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Bun B will break mold in classrooms

By Connor Hayes     8/26/10 7:00pm

At this point in my life, I'm pretty solid on the fact that I can't be a politician. Aside from the obvious, the age of Facebook has placed far too much firepower against my "integrity" into the public domain. I can imagine the questions now: "Mr. Hayes, can you talk about the photo of yourself wearing a pink women's pant-suit taken in 2009?" I'm going to go ahead and assume that an explanation to the media about Sid Richardson College's 80s party would not suffice as a response. In the same vein, I can't imagine the potential questions for a professor at Rice who is willing to profess to the world that "fuckin' bad bitches rub [his] dick against they uvulas," as Bun B does in his new song with T-Pain entitled "Trillionaire."

Born Bernard Freeman, the Port Arthur rapper has told various sources, including XXL Magazine, that he will be co-teaching a class at Rice this spring addressing the fields of religion and hip-hop. Co-Professor Anthony Pinn brought Bun B in to guest lecture in his RELI 311: Religion and Hip Hop course last spring. Many professors across campus are popular for pushing the envelope in the classroom, but most haven't recorded themselves claiming they are "posted with that crack rock," as Bun B did in his song "Just Like That" with Young Jeezy.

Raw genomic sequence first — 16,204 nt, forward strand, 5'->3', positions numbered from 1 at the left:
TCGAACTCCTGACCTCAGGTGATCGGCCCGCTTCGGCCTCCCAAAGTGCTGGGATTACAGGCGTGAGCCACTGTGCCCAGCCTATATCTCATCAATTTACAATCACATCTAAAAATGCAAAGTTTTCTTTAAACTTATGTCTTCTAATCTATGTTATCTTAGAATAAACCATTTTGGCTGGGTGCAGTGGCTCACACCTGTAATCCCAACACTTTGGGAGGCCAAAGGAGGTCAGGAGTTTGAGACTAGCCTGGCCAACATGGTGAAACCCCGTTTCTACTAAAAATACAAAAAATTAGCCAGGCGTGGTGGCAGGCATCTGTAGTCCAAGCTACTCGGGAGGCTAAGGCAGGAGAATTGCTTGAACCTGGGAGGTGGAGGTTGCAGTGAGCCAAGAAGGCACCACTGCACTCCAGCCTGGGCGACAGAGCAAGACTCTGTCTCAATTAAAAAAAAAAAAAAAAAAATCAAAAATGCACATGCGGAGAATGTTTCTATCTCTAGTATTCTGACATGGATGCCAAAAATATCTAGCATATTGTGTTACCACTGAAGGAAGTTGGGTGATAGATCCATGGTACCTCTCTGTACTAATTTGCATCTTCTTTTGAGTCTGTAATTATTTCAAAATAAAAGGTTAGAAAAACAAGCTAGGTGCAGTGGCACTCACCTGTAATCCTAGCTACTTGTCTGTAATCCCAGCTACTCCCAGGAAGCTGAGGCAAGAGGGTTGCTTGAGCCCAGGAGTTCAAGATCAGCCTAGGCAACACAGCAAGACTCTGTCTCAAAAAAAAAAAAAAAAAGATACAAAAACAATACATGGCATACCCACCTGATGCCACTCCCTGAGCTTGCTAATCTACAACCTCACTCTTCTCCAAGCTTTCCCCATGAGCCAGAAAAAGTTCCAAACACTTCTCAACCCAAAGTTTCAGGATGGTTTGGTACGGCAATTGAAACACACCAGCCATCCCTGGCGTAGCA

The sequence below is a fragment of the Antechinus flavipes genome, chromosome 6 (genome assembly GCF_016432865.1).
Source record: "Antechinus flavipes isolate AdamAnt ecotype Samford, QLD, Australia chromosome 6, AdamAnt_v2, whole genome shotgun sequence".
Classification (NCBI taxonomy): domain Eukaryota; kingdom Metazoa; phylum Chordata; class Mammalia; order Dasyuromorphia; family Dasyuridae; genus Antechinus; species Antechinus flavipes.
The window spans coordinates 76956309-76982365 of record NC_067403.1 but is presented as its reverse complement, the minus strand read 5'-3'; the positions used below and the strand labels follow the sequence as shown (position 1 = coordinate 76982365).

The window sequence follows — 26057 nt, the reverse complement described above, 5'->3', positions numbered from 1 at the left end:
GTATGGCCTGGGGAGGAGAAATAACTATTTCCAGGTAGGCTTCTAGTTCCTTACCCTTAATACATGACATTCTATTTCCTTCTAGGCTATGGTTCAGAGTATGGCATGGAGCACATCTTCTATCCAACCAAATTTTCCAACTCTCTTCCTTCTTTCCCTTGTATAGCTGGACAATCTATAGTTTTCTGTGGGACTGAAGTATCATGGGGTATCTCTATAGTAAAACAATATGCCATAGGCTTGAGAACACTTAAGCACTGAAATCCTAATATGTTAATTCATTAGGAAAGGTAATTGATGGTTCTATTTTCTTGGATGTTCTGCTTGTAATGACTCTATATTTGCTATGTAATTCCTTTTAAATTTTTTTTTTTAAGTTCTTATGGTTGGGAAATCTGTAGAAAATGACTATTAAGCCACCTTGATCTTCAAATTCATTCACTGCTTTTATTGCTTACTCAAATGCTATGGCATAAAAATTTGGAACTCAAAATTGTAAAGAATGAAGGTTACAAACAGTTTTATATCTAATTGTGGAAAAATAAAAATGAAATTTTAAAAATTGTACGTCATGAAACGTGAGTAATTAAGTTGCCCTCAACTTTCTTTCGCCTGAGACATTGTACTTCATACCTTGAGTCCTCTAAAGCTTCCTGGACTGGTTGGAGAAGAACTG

After I spoke with Pinn, he noted that he has "taught a course on religion and hip-hop culture for more than a decade, but [teaching with Bun B] is a welcomed opportunity to enhance the classroom experience and learning process through partnership with a major artist."

Rice was able to hire Bun B as a guest lecturer through Houston Enriches Rice Education (HERE), a project that encourages engagement between Rice University and the city of Houston.

What's the worst that could happen in having someone like Bun B at Rice? His comments in XXL about his prospective course earned Rice national attention in media outlets that normally would have nothing to do with the university. The fact of the matter is that more high school students read hip-hop magazines than The Economist, and those who do would probably die for a chance to hear from an expert in the field.

Having heard Bun B speak last year as a part of the RELI 311 course, I can personally attest that I was impressed with his classroom presence. Pinn agrees, commenting that Bun B "is a deep thinker and impressive artist [whose] insights and experience will deepen and sharpen" the materials presented.

This got me thinking: Why don't other professors use Pinn's model and attempt to attract students by involving a popular real-world example of their subject as a teaching tool? I applaud Pinn's ambition to simultaneously address the interests of his students and expand the notoriety of his subject matter. Hip-hop music is the single greatest and most widespread representation of urban and black expression that our generation has seen. Whether you love it or hate it, whether you're black or white - you can definitely learn something from Bun B.

Just be sure to wait until office hours to ask him about pouring champagne on models in the "Big Pimpin'" music video.

Connor Hayes is a Baker College senior and Thresher Backpage editor.

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